Scholastica senior juggles school, sports and musicSt. Scholastica 21-year-old senior Preston Gunderson has been playing music since he was three, and football since he was in the fourth grade. In his senior season with the Saints football team, Gunderson was part of a team that made history in only its fourth season, while working on his second album, titled “While I was Gone.”
By: Sarah Packingham, Duluth Budgeteer News
St. Scholastica 21-year-old senior Preston Gunderson has been playing music since he was three, and football since he was in the fourth grade.
In his senior season with the Saints football team, Gunderson was part of a team that made history in only its fourth season, while working on his second album, titled “While I was Gone.”
When asked how he was able to juggle going to school full-time, playing football and working on an album release, Gunderson chuckled.
“That’s kind of an interesting question,” he said. “I didn’t sleep much. I was usually pretty busy from whenever I got going in the morning until late at night and having homework; I’d have to stay up late.”
Gunderson said he had to work to manage his priorities and that he worked with a number of people who were very understanding, including coaches, teachers, family, friends and teammates.
Most of the songs for the “While I Was Gone” album were written during the spring 2011 semester while Gunderson studied in Ireland and London, and most of the recording was completed by August 2011 so he could focus on the Scholastica football team.
Focus was what helped Gunderson and his teammates finish their season with a 10-1 record, with their only loss being to St. Thomas in the first round of the NCAA Division III playoffs.
“It was the best season I’ve ever had, period,” Gunderson said. “It was pretty magical, that’s how I would put it. We went from a first-year program that really struggled and then built to this year.”
Gunderson said he felt that he really progressed this season as an individual football player. He said he felt better and stronger and also better mentally. As a whole, the Saints really had their heads in the game, Gunderson said.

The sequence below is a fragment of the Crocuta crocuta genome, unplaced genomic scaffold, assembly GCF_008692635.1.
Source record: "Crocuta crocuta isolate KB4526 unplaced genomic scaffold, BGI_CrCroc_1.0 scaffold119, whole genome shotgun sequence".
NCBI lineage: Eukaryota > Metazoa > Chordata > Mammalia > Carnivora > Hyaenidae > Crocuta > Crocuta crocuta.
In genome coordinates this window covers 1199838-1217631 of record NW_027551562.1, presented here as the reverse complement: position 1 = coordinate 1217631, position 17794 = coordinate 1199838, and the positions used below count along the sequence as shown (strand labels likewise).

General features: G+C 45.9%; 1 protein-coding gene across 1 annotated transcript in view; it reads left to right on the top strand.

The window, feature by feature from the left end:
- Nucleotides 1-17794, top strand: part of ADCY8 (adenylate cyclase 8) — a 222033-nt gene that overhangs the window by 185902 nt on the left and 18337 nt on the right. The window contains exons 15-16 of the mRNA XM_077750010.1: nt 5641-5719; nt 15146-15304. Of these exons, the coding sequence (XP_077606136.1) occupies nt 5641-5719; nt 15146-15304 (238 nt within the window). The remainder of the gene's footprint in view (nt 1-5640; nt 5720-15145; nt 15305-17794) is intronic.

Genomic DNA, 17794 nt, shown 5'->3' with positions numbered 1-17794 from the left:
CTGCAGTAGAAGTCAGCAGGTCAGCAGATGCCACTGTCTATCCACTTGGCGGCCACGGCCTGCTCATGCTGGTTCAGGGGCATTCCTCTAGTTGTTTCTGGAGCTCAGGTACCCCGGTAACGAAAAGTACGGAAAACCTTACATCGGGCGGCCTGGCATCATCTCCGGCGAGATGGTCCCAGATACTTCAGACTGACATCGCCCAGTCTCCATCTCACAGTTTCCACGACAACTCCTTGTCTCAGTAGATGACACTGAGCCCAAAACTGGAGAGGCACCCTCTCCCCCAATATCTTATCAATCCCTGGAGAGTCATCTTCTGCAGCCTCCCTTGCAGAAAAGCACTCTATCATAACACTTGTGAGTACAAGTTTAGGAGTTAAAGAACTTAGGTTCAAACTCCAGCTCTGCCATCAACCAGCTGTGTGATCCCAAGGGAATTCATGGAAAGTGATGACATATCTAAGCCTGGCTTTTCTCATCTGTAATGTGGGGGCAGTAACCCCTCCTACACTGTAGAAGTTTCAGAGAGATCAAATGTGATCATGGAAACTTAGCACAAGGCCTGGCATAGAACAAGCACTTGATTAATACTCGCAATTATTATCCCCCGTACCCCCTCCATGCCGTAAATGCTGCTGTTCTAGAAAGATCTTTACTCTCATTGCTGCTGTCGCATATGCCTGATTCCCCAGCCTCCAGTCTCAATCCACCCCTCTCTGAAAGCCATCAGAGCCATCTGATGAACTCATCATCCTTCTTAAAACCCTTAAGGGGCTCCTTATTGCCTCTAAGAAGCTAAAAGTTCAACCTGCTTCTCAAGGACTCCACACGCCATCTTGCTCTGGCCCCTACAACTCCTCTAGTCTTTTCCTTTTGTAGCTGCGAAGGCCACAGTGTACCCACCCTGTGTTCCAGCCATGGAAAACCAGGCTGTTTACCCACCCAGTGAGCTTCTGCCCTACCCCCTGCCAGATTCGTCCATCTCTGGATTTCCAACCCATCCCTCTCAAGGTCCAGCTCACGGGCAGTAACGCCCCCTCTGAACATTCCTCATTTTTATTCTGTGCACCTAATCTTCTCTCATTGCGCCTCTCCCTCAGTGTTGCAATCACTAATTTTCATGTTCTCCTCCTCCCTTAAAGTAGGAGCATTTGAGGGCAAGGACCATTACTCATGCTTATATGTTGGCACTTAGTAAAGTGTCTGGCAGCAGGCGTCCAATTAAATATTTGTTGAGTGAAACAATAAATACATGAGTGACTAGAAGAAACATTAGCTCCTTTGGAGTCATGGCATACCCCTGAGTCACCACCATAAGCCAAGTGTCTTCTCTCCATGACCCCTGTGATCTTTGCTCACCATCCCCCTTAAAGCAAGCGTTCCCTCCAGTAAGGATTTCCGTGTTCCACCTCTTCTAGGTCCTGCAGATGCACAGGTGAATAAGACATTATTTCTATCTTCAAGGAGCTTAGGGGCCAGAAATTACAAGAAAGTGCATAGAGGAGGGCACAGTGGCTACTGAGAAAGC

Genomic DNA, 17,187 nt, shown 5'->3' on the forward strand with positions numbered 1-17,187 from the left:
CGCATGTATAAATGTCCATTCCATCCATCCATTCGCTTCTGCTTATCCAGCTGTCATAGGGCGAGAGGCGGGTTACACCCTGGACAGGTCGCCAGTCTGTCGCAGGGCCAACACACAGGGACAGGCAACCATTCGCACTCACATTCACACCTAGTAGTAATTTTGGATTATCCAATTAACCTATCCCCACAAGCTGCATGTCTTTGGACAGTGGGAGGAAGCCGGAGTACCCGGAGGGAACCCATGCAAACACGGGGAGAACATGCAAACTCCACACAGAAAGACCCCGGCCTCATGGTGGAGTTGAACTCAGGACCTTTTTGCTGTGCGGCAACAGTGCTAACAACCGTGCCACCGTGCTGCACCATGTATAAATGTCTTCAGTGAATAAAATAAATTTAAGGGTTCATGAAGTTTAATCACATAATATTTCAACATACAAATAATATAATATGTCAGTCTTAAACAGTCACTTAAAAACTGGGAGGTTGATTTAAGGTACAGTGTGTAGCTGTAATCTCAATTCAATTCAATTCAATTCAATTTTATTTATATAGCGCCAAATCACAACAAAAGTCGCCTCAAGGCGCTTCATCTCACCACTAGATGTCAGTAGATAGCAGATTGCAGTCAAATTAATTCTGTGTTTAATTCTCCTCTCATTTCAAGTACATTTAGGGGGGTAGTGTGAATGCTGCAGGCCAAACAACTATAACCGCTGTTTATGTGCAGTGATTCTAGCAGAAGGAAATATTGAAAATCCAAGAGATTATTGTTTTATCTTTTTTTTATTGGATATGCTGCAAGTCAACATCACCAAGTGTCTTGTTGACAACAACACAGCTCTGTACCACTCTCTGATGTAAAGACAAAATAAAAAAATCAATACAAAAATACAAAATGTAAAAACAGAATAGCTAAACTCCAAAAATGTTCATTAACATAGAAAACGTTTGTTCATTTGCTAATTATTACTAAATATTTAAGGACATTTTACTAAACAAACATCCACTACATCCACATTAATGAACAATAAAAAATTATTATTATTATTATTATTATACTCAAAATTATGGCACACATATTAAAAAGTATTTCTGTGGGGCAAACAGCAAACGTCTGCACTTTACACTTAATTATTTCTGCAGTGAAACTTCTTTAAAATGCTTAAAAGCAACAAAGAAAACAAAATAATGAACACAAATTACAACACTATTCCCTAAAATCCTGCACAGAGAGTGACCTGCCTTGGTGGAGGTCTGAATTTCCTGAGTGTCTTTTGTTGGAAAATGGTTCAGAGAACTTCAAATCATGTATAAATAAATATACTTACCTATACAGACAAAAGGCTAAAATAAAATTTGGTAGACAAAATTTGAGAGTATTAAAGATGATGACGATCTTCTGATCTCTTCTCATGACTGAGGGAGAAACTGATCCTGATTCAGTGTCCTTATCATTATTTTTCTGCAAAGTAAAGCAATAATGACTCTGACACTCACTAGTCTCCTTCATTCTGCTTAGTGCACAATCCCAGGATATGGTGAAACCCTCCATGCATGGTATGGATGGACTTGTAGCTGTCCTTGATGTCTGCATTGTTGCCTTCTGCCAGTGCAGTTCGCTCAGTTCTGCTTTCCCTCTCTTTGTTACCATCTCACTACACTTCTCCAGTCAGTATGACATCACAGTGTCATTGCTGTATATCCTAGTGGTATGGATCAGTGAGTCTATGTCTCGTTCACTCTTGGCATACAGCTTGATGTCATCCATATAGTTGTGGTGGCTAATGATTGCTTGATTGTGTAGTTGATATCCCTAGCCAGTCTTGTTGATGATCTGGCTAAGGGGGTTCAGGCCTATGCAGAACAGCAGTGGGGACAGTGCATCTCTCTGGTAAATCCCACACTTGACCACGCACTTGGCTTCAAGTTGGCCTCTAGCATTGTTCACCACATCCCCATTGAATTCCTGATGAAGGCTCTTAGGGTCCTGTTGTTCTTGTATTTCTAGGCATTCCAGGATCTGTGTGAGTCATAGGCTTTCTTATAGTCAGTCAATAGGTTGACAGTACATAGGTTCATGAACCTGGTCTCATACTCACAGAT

“We were a lot more mentally tough,” he said. “I think that played a big part in our success, keeping an eye on the prize, taking it one step at a time.”
His time on the Saints team is not something that he will easily, or soon, forget. “You feel so honored and so pleased to be a part of something so special,” Gunderson said.
Both music and sports have been an emotional outlet for Gunderson over the years. “I play music and write because I love doing it, and it’s a way for me to express myself,” he said. “Athletics is similar too; I play football because I love playing football. It isn’t always about stored-up aggression. Football is like musical harmony. Everything flows together and everyone impacts each other.”
They both also require a strong work ethic, he says. Once football and school started, Gunderson still had to work hard on his album even though most of the recording had been done. He worked on artwork, did photo shoots and interviews, and joined an organization that will help him fight for his royalties if he ever needs to; basically, he is preparing himself for the life of a musician.
Gunderson’s next show in Duluth will be at the University of Minnesota Duluth Wednesday, Jan. 18, opening for Sarah Krueger. His fan page can also be found on Facebook, and his album can be found on iTunes.
Within four days of its iTunes release, “While I Was Gone” found itself in the top 200 pop album sales, one spot behind Beyoncé.
In May, Gunderson will leave St. Scholastica and the Saints football program behind him as he graduates with a degree in humanities with an emphasis on music and communications.
When asked if he would have expected such success in both football and music nearly four years ago when he started at Scholastica, he thought for a moment before answering.
“You can never really know what to expect,” Gunderson said. “I don't know where I’ll be four years from now. I think it’s kind of the way the last four years have been, living the moment, seizing the opportunity and making the most of it, whether it’s football, school or music.”
“I wanted to be successful throughout the years and do things that others weren’t necessarily doing and follow my passion and my love,” Gunderson added. “I didn’t want to waste any of the time that I do have. You waste time, you'll never get that back ... I wanted to do what I love, and I love playing football, and I love making music. Did I see it coming? No. Are you always hopeful? Yes. You want positive outcomes, so maybe after the second or third year, I saw it. But after the first year, it wasn’t so evident.”
Duluthian Sarah Packingham writes a weekly sports column for the Budgeteer. Contact her at email@example.com.